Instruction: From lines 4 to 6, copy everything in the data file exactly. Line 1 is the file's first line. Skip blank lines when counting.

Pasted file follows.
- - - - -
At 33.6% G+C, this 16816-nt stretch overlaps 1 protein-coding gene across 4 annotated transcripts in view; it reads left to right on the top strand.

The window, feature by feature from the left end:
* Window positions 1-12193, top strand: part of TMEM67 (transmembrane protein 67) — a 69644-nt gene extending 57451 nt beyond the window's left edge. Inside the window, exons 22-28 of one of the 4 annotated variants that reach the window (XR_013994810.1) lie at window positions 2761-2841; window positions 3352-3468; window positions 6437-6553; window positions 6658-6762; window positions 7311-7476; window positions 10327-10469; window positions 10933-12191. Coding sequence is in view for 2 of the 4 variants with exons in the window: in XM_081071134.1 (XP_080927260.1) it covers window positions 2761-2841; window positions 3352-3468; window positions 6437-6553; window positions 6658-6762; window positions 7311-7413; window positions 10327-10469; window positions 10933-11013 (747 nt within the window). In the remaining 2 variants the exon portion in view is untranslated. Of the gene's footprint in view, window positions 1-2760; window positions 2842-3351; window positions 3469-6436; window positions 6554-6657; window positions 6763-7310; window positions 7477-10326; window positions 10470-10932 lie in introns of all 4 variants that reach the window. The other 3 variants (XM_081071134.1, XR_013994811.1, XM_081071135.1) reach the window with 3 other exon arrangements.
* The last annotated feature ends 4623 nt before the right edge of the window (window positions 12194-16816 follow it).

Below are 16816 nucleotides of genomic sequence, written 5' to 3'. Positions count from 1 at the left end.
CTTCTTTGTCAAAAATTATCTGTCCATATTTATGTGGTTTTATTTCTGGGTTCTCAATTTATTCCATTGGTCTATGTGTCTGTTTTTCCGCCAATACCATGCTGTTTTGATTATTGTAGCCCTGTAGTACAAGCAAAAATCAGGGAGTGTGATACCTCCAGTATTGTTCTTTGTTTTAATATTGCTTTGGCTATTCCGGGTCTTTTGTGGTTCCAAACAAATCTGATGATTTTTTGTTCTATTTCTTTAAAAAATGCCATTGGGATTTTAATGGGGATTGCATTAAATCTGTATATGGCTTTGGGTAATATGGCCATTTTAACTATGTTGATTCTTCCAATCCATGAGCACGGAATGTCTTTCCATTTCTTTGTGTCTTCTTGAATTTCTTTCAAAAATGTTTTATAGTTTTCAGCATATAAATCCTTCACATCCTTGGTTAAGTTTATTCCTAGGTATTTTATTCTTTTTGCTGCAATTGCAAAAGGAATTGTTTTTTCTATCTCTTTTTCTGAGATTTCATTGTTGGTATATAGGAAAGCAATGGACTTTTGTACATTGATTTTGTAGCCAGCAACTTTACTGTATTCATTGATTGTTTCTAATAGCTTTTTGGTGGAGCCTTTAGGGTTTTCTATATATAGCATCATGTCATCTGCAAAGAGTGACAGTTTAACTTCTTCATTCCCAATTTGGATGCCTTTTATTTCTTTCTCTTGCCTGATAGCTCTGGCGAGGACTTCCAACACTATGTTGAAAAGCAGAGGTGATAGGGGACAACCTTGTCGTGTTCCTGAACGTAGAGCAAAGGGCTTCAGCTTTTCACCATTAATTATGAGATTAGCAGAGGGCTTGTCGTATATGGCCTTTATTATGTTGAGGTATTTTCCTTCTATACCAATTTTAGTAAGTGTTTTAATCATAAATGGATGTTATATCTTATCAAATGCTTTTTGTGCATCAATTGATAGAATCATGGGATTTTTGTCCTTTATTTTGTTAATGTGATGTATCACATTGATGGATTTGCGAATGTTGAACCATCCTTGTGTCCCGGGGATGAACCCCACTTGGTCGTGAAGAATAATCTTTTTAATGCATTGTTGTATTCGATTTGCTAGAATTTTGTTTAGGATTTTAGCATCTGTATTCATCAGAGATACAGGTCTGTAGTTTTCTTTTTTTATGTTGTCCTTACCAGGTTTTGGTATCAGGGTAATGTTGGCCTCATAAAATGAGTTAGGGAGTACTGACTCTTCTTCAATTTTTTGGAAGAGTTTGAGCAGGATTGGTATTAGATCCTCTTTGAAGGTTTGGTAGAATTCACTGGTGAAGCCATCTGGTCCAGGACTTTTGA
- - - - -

* The last annotated feature ends 4623 nt before the right edge of the window (window positions 12194-16816 follow it).

Below are 16816 nucleotides of genomic sequence, written 5' to 3'. Positions count from 1 at the left end.
CTTCTTTGTCAAAAATTATCTGTCCATATTTATGTGGTTTTATTTCTGGGTTCTCAATTTATTCCATTGGTCTATGTGTCTGTTTTTCCGCCAATACCATGCTGTTTTGATTATTGTAGCCCTGTAGTACAAGCAAAAATCAGGGAGTGTGATACCTCCAGTATTGTTCTTTGTTTTAATATTGCTTTGGCTATTCCGGGTCTTTTGTGGTTCCAAACAAATCTGATGATTTTTTGTTCTATTTCTTTAAAAAATGCCATTGGGATTTTAATGGGGATTGCATTAAATCTGTATATGGCTTTGGGTAATATGGCCATTTTAACTATGTTGATTCTTCCAATCCATGAGCACGGAATGTCTTTCCATTTCTTTGTGTCTTCTTGAATTTCTTTCAAAAATGTTTTATAGTTTTCAGCATATAAATCCTTCACATCCTTGGTTAAGTTTATTCCTAGGTATTTTATTCTTTTTGCTGCAATTGCAAAAGGAATTGTTTTTTCTATCTCTTTTTCTGAGATTTCATTGTTGGTATATAGGAAAGCAATGGACTTTTGTACATTGATTTTGTAGCCAGCAACTTTACTGTATTCATTGATTGTTTCTAATAGCTTTTTGGTGGAGCCTTTAGGGTTTTCTATATATAGCATCATGTCATCTGCAAAGAGTGACAGTTTAACTTCTTCATTCCCAATTTGGATGCCTTTTATTTCTTTCTCTTGCCTGATAGCTCTGGCGAGGACTTCCAACACTATGTTGAAAAGCAGAGGTGATAGGGGACAACCTTGTCGTGTTCCTGAACGTAGAGCAAAGGGCTTCAGCTTTTCACCATTAATTATGAGATTAGCAGAGGGCTTGTCGTATATGGCCTTTATTATGTTGAGGTATTTTCCTTCTATACCAATTTTAGTAAGTGTTTTAATCATAAATGGATGTTATATCTTATCAAATGCTTTTTGTGCATCAATTGATAGAATCATGGGATTTTTGTCCTTTATTTTGTTAATGTGATGTATCACATTGATGGATTTGCGAATGTTGAACCATCCTTGTGTCCCGGGGATGAACCCCACTTGGTCGTGAAGAATAATCTTTTTAATGCATTGTTGTATTCGATTTGCTAGAATTTTGTTTAGGATTTTAGCATCTGTATTCATCAGAGATACAGGTCTGTAGTTTTCTTTTTTTATGTTGTCCTTACCAGGTTTTGGTATCAGGGTAATGTTGGCCTCATAAAATGAGTTAGGGAGTACTGACTCTTCTTCAATTTTTTGGAAGAGTTTGAGCAGGATTGGTATTAGATCCTCTTTGAAGGTTTGGTAGAATTCACTGGTGAAGCCATCTGGTCCAGGACTTTTGA